Every year when Father's Day rolls around, I often find myself looking to reinvent my family's favourite mudcake recipe, as mudcake is my dad's favourite cake. While my family are more than content to keep demolishing their favourites, I get bored of repetition and am often looking for new skills to learn. So this year, I started trying to come up with something out of the ordinary. Given how picky my dad is, this is a harder task than usual. If it's not mudcake, his next favourite is a fruit cake, but almost no one else in my household likes fruit cake.
I found a middle ground to strike. Pears are one of my dad's favourite fruits. Like me, he prefers them really soft. Our perfect pear is what others feel is overripe. A cake involving poached pears was going to be a hit.
First to poach the pears. I simmered them in a cinnamon citrus syrup until tender. The pears have to cool in the sypur, so get these started well before you start the cake batter.
Once they're done, drain them completely on paper towel. While they're draining, you can preheat your oven, line your cake tins and get started making the cake batter. By the time you're finished doing that, the pears should be ready to incorporate into the batter.
The cake is trimmed in gold ribbon to hide the join, but in consists of two layers joined with an apricot glaze. Only the top layer has the pears baked into it, so you just see the tops of the pears poking out the top.
The cake is topped with a golden halo of spun sugar.
Under the sugar, the top of the madiera sponge is brushed with the apricot glaze and sprinkled with roasted almonds.
I was really keen to see what it would look like on the inside. I'm sure some of you are wondering, too…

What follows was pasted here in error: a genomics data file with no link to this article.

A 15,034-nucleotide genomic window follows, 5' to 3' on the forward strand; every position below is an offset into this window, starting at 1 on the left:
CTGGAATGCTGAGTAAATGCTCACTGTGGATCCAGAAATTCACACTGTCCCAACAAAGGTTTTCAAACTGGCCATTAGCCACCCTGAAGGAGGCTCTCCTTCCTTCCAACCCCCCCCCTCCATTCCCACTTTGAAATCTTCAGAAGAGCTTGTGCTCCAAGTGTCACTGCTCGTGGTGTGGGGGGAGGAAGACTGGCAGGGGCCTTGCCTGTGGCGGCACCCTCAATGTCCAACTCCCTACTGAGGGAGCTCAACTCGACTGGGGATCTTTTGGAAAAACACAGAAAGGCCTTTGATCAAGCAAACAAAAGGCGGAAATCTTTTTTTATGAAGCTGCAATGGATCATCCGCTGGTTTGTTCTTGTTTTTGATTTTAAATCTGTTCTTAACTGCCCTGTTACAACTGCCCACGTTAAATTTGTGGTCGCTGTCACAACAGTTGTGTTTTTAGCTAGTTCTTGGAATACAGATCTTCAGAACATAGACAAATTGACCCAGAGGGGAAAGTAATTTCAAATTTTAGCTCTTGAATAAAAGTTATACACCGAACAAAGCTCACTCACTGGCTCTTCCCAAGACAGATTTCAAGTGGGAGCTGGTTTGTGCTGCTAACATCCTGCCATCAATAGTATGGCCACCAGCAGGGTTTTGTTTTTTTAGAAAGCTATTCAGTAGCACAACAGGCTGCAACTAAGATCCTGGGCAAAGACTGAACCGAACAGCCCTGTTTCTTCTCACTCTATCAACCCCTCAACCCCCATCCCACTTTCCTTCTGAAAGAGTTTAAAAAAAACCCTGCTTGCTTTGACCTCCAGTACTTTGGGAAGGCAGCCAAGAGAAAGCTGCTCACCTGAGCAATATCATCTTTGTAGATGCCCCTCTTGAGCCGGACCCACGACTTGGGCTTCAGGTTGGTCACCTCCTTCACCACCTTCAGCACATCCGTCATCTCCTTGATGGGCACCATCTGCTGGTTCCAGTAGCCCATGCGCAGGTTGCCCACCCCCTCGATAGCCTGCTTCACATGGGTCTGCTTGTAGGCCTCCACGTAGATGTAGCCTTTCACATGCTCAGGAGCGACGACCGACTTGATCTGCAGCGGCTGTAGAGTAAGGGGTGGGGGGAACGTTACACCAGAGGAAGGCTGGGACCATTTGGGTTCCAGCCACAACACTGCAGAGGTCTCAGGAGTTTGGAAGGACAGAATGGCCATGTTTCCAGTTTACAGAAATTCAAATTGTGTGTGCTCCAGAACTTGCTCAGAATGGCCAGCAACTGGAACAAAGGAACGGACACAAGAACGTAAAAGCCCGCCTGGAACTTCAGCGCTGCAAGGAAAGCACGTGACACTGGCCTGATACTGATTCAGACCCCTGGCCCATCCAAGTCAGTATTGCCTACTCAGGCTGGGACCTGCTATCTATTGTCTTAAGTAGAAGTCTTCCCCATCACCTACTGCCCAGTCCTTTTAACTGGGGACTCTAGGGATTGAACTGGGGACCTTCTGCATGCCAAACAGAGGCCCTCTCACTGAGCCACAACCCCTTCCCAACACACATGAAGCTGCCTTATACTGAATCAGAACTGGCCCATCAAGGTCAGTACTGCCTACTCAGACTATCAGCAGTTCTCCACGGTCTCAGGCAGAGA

Angel Pear Gateau
250g (8oz) butter, room temperature
250g (8oz) caster sugar
185g (6oz) plain flour
60g (2oz) self-raising flour
1 tbsp milk
1 cinnamon stick
2 strips of lemon rind
220g caster sugar
6 small pears (I used corella pears)
1/3 cup apricot jam
a handful of whole, roasted almonds, roughly chopped
1/2 cup white sugar
- Combine sugar, cinnamon and lemon rind with a litre of water in a saucepan large enough to fit all 6 pears. Stir over medium heat until the sugar has dissolved and bring to the boil. Reduce syrup to a simmer.
- Meanwhile, core the pears using a melon baller, peel, then place in the syrup. Simmer for 10 minutes, or until pears are tender (this will depend on how ripe your pears are to begin with). Allow to cool in the syrup. Drain completely on paper towels. Preheat oven to 180°C (160°C fan-forced/350°F) and grease or line two 23cm round cake tins.
- Make the cake batter; cream the butter and sugar until light and fluffy; beat in the eggs one at a time, beating well after each addition. Fold in the sifted flours, then stir in the milk.
- Divide the cake batter between your cake tins; arrange all 6 pears inside one of these tins (use a springform tin for the pear later if possible).
- Bake cakes for 40 minutes; remove the plain layer and continue baking the pear layer for another 35-40 minutes. Leave cakes to cool inside their tins for 10 minutes before removing.
- Trim any domes off the top of the plain layer and place onto a serving dish. Heat the apricot jam in a saucepan and strain through a sieve. Brush 2/3s of the apricot glaze into the top of the plain layer; place the pear layer on top. Brush the remaining glaze over the top of the pear layer; sprinkle with almonds.
- If making the spun sugar halo, place a wooden spoon on your work surface with the handle protruding over the edge. Weigh it down so it doesn't move, then arrange some old newspapers or magazines on the floor underneath.
- Heat the white sugar and 1/4 cup of water in a small, heavy-based saucepan. Stir until sugar has dissolved, then leave to boil without stirring. Once the toffee has reached a lovely golden colour, remove from heat and dunk in a large bowl-full or sink-full of cold water to stop the cooking process. Wait until the bubbles have subsided and toffee has cooled very slightly. Dip a fork into the toffee and wave it back and forth over the wooden spoon handle. Once you've created enough strands, gather them off of the spoon and arrange them in a halo shape on top of the cake. The toffee with soften relatively soon after being arranged on the cake, so do this soon before serving.
You'll find the printable version of this recipe here.